Realistically, Membership Rewards points are worth at least 0.66p. This is because you can convert 1 point into 1.33 Nectar points via the Avios partnership. 1.33 Nectar points are worth 0.66p when spent at Sainsbury’s, Argos or eBay.

I tend to value airline miles at 0.75p – 1p each (this is conservative) so that is your valuation if you transfer to an airline programme.

Some of the hotel programmes also offer good value. Your options are Hilton Honors, Marriott Bonvoy and Radisson Rewards. Club Eurostar is also a decent deal given that Eurostar ticket prices have risen sharply since the pandemic.

You can take a look at the full list of Membership Rewards options here. If you are strategic you should be able to get 1p per point of value when you use them.

Review Amex Gold credit card

Is Amex Gold a good card to use when travelling?

Yes, to the extent that you receive double Membership Rewards points when using the card abroad.

However, because Amex adds a 3% foreign exchange fee, you might want to get a separate free credit card to use abroad. 

Unfortunately there are no credit cards with 0% foreign exchange fees worldwide which earn airline or hotel points. (The Virgin Atlantic credit cards have 0% FX fees in the Eurozone.)  One option is to get a free card from Currensea. Currensea is a simple but clever idea. You pay abroad with your Currensea Mastercard debit card. Currensea translates the cost to Sterling with just a 0.5% fee (83% less than Amex charges) and withdraws the money from your bank account. You can find out more about Currensea by clicking here. Currensea is free so there is no risk in giving it a try.

Conclusion – is Amex Gold worth it?

American Express Preferred Rewards Gold is our recommended ‘first’ miles and points card for someone who is new to all this.

The sign-up bonus of 20,000 Membership Rewards points is EASILY the most generous incentive available on a free UK loyalty credit card.

I recommend signing up and giving the card a try, if only for the first free year.

As well as the bonus, the four free airport lounge passes and £120 of Deliveroo credit are well worth having.

For day to day spending, 1 point per £1 is middling, although the 12,500 bonus points you can earn each year based on your spending increase your average ‘points per pound’ rate sharply.

Because American Express Membership Rewards points can be transferred to so many partners, you have time to learn more about which airline and hotel programmes would work best for you. In time, you might move on to a dedicated airline or hotel credit card.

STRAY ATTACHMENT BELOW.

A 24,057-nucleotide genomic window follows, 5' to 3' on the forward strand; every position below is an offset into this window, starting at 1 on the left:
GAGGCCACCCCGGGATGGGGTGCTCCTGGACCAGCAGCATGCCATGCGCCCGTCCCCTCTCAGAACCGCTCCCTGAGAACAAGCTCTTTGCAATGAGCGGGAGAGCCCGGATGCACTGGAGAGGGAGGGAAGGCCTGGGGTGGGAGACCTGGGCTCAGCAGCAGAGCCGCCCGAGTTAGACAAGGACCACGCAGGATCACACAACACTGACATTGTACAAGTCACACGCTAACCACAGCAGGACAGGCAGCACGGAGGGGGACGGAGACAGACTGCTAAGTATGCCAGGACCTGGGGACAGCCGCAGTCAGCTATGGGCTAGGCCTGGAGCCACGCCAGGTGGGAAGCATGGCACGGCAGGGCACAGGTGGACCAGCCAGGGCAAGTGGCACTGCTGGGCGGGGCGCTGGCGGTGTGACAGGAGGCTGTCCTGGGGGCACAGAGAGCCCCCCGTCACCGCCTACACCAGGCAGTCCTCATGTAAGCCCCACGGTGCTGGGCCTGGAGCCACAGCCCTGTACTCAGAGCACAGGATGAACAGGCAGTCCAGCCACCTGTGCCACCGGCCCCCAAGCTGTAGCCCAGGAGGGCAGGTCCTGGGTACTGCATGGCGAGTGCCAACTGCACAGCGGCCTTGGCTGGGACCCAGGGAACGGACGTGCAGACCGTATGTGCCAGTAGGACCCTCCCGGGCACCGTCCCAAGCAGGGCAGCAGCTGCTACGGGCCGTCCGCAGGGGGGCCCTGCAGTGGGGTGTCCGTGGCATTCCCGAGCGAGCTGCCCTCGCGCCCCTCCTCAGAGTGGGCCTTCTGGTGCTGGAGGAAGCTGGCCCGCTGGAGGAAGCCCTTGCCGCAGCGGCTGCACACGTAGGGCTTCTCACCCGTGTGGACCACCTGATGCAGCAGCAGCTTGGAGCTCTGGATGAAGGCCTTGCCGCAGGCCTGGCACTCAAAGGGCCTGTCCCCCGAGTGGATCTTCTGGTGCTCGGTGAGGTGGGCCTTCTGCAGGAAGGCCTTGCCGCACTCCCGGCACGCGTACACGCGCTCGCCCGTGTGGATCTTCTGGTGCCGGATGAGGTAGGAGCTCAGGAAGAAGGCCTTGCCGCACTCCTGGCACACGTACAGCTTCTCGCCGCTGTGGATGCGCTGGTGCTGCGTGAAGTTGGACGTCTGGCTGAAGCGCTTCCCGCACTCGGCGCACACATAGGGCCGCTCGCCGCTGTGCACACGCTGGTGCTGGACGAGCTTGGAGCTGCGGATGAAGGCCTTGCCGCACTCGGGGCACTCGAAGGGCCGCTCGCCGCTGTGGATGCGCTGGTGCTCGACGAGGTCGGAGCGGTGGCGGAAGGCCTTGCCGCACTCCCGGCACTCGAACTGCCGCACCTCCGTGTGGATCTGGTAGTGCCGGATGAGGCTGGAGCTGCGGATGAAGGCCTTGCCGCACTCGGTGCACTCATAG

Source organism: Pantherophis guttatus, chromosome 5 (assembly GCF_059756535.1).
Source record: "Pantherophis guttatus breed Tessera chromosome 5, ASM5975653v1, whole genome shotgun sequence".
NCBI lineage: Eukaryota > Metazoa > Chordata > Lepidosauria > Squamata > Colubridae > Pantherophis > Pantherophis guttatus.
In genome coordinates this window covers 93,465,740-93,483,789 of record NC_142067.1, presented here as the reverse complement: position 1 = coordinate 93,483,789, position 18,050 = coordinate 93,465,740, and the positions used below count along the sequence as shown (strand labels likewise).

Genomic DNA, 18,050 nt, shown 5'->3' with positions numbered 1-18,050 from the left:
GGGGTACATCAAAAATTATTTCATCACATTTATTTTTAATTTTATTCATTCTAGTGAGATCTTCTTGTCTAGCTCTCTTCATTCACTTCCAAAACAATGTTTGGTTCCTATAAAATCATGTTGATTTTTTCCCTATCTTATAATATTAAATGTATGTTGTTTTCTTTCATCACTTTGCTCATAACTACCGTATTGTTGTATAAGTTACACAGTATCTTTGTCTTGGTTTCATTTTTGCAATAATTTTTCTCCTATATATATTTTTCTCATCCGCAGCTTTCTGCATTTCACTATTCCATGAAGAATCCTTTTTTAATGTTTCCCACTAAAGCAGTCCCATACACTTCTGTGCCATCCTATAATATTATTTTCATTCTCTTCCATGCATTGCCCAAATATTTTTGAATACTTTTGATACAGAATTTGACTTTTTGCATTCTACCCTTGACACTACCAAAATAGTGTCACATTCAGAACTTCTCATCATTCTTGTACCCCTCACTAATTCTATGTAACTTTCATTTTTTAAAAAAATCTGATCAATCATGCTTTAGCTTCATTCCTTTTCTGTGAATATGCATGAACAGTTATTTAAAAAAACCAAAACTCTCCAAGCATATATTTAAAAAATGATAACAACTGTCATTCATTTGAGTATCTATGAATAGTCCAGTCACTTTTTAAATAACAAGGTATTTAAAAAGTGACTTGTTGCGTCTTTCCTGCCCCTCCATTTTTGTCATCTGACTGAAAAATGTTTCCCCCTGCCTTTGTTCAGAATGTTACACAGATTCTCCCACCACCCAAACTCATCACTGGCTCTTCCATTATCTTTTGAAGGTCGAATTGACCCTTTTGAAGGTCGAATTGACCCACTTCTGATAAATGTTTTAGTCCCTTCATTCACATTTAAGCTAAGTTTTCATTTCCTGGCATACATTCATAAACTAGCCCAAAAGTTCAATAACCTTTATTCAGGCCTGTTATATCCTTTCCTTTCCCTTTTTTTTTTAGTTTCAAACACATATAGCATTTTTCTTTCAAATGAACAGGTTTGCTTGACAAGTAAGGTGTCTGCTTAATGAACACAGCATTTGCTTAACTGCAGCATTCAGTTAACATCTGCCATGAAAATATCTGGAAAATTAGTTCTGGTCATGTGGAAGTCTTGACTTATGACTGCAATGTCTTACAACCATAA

The application form for Amex Gold can be found here.

(Want to earn more miles and points from credit cards?  Click here to visit our dedicated airline and hotel travel credit cards page or use the ‘Credit Cards’ link in the menu bar at the top of the page.)

Disclaimer: Head for Points is a journalistic website. Nothing here should be construed as financial advice, and it is your own responsibility to ensure that any product is right for your circumstances. Recommendations are based primarily on the ability to earn miles and points. The site discusses products offered by lenders but is not a lender itself. Robert Burgess, trading as Head for Points, is regulated and authorised by the Financial Conduct Authority to act as an independent credit broker.

Comments (30)

This article is closed to new comments. Feel free to ask your question in the HfP forums.

  • David H says:

    If you held the card for a year then cancelled when the 2nd year fee kicked in, when can you re-apply in order to benefit from another free year? Disregard the sign-up bonus qualification which my son would struggle to achieve anyway – he is just interested in another free year with Deliveroo credit, lounge passes, reward points etc. Hope someone can give an indication even if there is no written rule.

    • Rui N. says:

      Yes you can. No guarantee you’ll get it approved of course.

      • David H says:

        Thanks. Agree you could apply straight away but how long a gap would it be advisable to leave in order to have a good chance of being accepted ? That is what I am hoping someone has some insight into !

        • Harrier25 says:

          Well, that’s kinda like asking, how long is a piece of string.

          • David H says:

            Thank you. I will ask the question on the chat thread and see if anyone more helpful and less sarcastic responds. There may be some useful data points out there!

  • FatherOfFour says:

    I really value the bonus points (2500MR for each £5000 spent up to £25k) I estimate this is around our annual CC spend, so effectively we are getting 1.5 flexible MR per £, as opposed to the 1 base point.

    • JDB says:

      Yes, the regular bonus plus foreign spend and airline bonus make this very worthwhile. While foreign airline spend incurs FX fees, it’s still much cheaper than getting the airline to do the conversion, let alone the cost of booking via international sites, plus you get s75 that has proved useful over the years so with 3MR + 0.5MR bonus that’s a good deal as far as I’m concerned. Similarly for foreign hotel deposits, 2MR, 0.5MR bonus and s75 very happy with that. My son now uses the Deliveroo benefit which adds to the value proposition on top of this card being by far the highest earning one for my spend pattern.